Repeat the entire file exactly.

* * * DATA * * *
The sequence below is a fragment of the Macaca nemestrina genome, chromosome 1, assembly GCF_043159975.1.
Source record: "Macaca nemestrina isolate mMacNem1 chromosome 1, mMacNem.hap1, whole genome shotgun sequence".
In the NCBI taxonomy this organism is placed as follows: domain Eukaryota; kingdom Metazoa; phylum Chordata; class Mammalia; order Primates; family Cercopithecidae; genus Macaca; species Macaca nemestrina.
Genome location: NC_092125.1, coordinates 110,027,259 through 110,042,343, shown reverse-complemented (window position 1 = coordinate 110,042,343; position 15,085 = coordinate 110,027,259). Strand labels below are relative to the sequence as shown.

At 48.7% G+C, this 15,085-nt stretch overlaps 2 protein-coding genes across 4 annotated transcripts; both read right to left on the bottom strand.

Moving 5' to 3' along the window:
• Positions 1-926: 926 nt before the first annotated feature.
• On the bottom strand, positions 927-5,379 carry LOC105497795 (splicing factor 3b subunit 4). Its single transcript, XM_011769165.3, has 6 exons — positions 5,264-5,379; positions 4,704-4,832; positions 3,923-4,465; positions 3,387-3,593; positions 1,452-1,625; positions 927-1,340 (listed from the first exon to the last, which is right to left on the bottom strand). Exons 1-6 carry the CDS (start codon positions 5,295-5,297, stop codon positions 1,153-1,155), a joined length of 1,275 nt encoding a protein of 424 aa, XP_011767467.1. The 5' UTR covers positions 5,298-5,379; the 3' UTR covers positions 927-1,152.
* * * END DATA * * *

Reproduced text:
The sequence below is a fragment of the Macaca nemestrina genome, chromosome 1, assembly GCF_043159975.1.
Source record: "Macaca nemestrina isolate mMacNem1 chromosome 1, mMacNem.hap1, whole genome shotgun sequence".
In the NCBI taxonomy this organism is placed as follows: domain Eukaryota; kingdom Metazoa; phylum Chordata; class Mammalia; order Primates; family Cercopithecidae; genus Macaca; species Macaca nemestrina.
Genome location: NC_092125.1, coordinates 110,027,259 through 110,042,343, shown reverse-complemented (window position 1 = coordinate 110,042,343; position 15,085 = coordinate 110,027,259). Strand labels below are relative to the sequence as shown.

At 48.7% G+C, this 15,085-nt stretch overlaps 2 protein-coding genes across 4 annotated transcripts; both read right to left on the bottom strand.

Moving 5' to 3' along the window:
• Positions 1-926: 926 nt before the first annotated feature.
• On the bottom strand, positions 927-5,379 carry LOC105497795 (splicing factor 3b subunit 4). Its single transcript, XM_011769165.3, has 6 exons — positions 5,264-5,379; positions 4,704-4,832; positions 3,923-4,465; positions 3,387-3,593; positions 1,452-1,625; positions 927-1,340 (listed from the first exon to the last, which is right to left on the bottom strand). Exons 1-6 carry the CDS (start codon positions 5,295-5,297, stop codon positions 1,153-1,155), a joined length of 1,275 nt encoding a protein of 424 aa, XP_011767467.1. The 5' UTR covers positions 5,298-5,379; the 3' UTR covers positions 927-1,152.